The recipe was popularized by Pasquale Scala, and a group of his associates who started small beef stands in Chicago and used similar recipes, perfecting Chicago's original Italian beef sandwich. Al Ferreri and his sister and brother-in-law, Frances and Chris (Baba) Pacelli, founded Al's Beef in 1938, and Mr. Beef on Orleans co-founders Carl Buonavolanto Jr. and Tony ("Uncle Junior" to the Buonavolantos) Ozzauto each set up shop.
Other Italian beef purveyors likewise set up shop in the '40s, many obtaining their beef from Scala Packing Company of Chicago. Chris Pacelli (Baba) (founder of Al's Beef in 1938), Carl Bonavolanto Jr. and Tony Ozzauto (co-founders, Mr. Beef on Orleans in 1961), were among the group.
By 1954, local restaurant Al's Beef was advertising its "Pizza, Spaghetti, Ravioli, (and) Italian Beef Sandwiches" in the Chicago Tribune.
Mr. Beef's founder helped his brother, Joe Buonavolanto, open one of the first Italian beef stands outside of the city limits.
There are varying degrees of juiciness, depending on taste. Nomenclature varies from stand to stand, but wet or dipped means the bread is quickly dunked in the juice; juicy even wetter; and soaked is dripping wet.
Most Chicago beef restaurants also offer a "combo," adding a grilled Italian sausage to the sandwich. Different eateries offer hot or mild sausage, or both.
Typical beef orders are:
Some order the "triple double," which consists of double cheese, double sausage and double beef. Other even less common variations include substituting Italian bread with a large croissant or topping with marinara sauce.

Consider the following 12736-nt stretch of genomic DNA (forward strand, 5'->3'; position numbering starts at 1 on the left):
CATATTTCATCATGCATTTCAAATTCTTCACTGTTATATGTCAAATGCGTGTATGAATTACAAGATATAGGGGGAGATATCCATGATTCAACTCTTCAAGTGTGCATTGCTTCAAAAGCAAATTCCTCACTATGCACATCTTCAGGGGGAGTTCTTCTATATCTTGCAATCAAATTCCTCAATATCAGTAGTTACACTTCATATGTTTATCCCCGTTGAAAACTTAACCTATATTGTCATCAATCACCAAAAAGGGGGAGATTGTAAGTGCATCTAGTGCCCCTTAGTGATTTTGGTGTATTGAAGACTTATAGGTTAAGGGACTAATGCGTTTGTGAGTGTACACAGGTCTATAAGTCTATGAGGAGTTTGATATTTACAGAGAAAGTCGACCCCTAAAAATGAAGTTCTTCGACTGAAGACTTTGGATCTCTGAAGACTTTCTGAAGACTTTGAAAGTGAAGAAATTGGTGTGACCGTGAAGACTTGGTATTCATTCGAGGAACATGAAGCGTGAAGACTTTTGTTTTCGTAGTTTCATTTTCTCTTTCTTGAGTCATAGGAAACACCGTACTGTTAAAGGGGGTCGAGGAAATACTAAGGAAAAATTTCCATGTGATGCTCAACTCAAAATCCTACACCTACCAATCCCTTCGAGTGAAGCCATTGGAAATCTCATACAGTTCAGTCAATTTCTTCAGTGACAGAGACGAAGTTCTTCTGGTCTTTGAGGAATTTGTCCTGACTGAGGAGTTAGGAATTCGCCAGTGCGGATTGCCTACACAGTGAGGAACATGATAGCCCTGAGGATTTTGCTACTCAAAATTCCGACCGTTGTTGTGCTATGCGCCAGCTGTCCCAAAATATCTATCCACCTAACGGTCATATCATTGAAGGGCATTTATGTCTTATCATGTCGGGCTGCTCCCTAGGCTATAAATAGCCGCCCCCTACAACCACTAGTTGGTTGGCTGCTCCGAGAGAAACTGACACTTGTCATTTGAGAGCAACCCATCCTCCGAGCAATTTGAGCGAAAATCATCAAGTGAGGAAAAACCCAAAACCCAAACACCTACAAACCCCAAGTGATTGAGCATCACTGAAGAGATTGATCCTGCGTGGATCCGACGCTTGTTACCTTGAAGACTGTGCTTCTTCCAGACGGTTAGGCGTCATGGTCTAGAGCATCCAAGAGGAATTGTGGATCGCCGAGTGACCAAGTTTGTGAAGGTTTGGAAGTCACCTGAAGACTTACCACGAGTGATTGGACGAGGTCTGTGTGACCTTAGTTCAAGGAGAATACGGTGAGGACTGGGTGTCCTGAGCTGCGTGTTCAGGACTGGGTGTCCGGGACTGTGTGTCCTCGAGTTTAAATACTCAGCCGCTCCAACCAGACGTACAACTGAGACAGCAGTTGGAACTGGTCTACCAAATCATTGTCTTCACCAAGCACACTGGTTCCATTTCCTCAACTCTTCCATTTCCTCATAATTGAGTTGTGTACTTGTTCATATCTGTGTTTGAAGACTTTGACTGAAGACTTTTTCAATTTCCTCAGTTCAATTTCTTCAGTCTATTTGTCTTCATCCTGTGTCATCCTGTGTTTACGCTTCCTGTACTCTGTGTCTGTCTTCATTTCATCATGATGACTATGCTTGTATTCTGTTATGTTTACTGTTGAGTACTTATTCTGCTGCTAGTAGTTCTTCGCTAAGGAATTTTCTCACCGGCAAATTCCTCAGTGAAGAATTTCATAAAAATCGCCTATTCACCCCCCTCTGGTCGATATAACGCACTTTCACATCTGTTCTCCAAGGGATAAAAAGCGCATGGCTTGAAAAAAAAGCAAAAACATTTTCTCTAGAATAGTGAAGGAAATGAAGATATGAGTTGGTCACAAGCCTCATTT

Among Sicilian-Americans in Brooklyn, New York, especially in Bensonhurst, the Italian beef sandwich is called a "roast beef hero". In 1968, The Original John's Deli opened on the corner of Stillwell Avenue and 86th Street by Sicilian immigrants John and Maria Cicero. There was now easy access to roast beef and therefore, they decided to use roast beef in their business, preparing roast beef heroes adding mozzarella, gravy and onions to the hero, becoming a Brooklyn staple and would eventually be renamed the "Johnny Roast Beef" after a character from the movie GoodFellas. Other places took note of this sandwich and added them to their menu or created their own variation to the sandwich including Roll N' Roaster, Brennan and Carr, and Defonte's.
The Italian beef sandwich was featured in a late 2008 episode of the Travel Channel's Man v. Food, when host Adam Richman (who focused his restaurant visits on Chicago in that episode) visited Al's No. 1 Italian Beef to try the signature sandwich.
The sandwich was mentioned in the 1999 History Channel documentary American Eats: History on a Bun as an example of the specialty sandwiches found in different cities in the United States. Chris Pacelli, owner of Al's No. 1 Italian Beef, is shown demonstrating how to eat the sandwich with the "Italian stance."
Al's Beef was also featured on Adam Richman's Best Sandwich in America in 2012, where Richman declared the Italian beef sandwich the best sandwich in the Midwest. The sandwich is featured in the new Hulu Series, The Bear, seemingly served in the traditional Chicago style.